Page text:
Martha Stewart Living to Broaden Editorial Focus | Adweek Martha Stewart Living to Broaden Editorial Focus | Adweek
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Martha Stewart Living to Broaden Editorial Focus

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Martha Stewart Living’s association with its eponymous founder, 360-degree marketing programs and editorial consistency have made it a favorite of marketers.

But now, facing sharp ad page declines, Living is broadening that message to include beauty, travel and fashion editorial content as it tries to boost its appeal with advertisers in those categories.

With the April issue, Living will introduce a health and beauty column called Apothecary and a fashion department. The magazine also will begin running an occasional personal travel column by Martha Stewart. Her first column, in the April issue, will report on her recent visit to Prague.

The cover sports a more modern look in April, with an airy, san serif font replacing a flowery script of past issues.

Executives at the magazine said that while they believed the editorial changes carried advertising opportunities, they denied the changes were made just for the sake of attracting new business.

This year through March, Living’s pages declined 36.8 percent to 180 with pharmaceutical, food and retail advertising softening. In contrast, the overall women’s service/lifestyle category was down 14.3 percent, per the Mediaweek Monitor.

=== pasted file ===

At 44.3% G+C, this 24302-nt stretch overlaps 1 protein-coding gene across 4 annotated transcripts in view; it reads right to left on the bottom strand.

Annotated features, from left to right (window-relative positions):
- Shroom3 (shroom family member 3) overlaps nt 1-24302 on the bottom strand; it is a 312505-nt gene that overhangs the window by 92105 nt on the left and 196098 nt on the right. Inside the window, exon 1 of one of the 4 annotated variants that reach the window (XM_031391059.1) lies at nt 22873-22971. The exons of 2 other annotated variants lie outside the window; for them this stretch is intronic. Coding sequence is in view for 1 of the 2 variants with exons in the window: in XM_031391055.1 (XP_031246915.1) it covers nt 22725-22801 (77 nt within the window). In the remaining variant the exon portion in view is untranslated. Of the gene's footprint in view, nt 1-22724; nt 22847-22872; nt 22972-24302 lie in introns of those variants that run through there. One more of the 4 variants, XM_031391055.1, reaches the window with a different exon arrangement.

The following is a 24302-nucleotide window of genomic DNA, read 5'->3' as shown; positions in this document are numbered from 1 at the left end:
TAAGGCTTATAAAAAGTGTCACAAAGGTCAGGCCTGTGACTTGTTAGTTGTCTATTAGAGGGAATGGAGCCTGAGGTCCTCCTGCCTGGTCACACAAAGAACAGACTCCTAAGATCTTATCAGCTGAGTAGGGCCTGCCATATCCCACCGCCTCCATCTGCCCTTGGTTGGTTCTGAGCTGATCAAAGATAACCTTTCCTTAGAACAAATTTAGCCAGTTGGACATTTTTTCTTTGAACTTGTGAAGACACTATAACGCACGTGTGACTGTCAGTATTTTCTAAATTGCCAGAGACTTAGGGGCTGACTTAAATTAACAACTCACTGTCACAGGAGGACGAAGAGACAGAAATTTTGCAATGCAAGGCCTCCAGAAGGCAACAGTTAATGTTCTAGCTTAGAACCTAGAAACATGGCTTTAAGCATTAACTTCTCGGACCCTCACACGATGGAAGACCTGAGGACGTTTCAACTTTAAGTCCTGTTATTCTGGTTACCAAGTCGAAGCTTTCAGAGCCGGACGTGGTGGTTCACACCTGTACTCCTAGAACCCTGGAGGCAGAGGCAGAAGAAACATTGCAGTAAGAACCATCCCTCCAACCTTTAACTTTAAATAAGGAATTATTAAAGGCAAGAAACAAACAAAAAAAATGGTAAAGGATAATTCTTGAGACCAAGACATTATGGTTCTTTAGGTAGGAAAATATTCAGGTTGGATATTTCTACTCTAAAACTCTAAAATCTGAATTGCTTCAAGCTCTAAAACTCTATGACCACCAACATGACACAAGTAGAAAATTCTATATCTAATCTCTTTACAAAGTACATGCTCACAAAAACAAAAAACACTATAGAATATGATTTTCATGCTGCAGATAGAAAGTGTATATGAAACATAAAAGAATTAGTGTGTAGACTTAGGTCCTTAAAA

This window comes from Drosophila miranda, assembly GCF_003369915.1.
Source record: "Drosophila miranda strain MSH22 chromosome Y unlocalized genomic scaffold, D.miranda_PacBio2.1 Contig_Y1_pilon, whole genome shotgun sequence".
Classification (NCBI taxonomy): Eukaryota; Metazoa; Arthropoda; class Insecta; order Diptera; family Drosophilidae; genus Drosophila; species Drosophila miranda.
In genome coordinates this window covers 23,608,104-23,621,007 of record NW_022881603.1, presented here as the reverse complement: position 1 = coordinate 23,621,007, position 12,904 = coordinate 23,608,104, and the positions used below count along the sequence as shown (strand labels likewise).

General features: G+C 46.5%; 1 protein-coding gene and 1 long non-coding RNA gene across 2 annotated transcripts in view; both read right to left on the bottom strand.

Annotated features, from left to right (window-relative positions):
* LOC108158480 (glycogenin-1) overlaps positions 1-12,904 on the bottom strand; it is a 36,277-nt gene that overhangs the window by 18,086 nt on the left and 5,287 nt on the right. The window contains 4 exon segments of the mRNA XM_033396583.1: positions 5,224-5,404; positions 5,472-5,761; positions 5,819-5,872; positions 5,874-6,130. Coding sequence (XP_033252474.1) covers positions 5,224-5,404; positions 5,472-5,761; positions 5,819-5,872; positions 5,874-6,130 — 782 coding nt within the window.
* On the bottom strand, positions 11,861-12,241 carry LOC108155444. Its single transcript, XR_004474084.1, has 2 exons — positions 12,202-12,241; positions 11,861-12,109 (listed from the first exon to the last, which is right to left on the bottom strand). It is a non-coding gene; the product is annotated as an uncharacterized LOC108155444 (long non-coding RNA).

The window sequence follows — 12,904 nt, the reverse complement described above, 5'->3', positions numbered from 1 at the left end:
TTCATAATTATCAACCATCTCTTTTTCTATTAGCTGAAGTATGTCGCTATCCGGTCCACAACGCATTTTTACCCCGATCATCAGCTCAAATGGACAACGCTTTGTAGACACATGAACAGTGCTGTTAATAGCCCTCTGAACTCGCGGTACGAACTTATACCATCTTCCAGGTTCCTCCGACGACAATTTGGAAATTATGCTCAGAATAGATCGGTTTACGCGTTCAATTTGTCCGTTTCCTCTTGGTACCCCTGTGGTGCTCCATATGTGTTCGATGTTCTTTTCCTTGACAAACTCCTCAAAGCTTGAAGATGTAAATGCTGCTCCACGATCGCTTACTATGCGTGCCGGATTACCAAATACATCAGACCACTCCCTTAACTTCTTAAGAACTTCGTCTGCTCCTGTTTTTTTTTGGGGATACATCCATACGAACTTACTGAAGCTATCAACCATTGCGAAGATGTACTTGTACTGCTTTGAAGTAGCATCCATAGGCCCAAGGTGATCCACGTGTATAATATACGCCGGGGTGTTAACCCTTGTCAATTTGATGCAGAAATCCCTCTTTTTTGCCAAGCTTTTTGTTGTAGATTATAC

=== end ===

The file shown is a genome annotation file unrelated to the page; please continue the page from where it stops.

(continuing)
“If we were just reacting to an advertising environment, that would be more bleak,” said Sally Preston, senior vp, group publisher. “[The new content] is really true to the core of what we do.”

Gael Towey, chief creative officer and acting editor in chief, said the additions reflect the interests of parent company Martha Stewart Living Omnimedia’s audience.

“We know the reader is very interested in health and beauty and travel,” Towey said. “Martha has been blogging about her trips and gets tons of hits on her blogs. She’s also covered beauty on television, and fashion. We just haven’t had it in the magazine.”

Towey has been serving as acting editor since Michael Boodro stepped down Jan. 30. The company said it would seek a permanent replacement.

Translating the changes into ad page gains will be another matter. While beauty has shown signs of resilience in the current downturn, travel and fashion have been cutting back as consumers have reduced spending. This year through March, the travel magazine category was down 22.7 percent in ad pages, per the Monitor. In the case of fashion advertising, Living faces the added challenge of courting marketers who prefer to run near other fashion ads.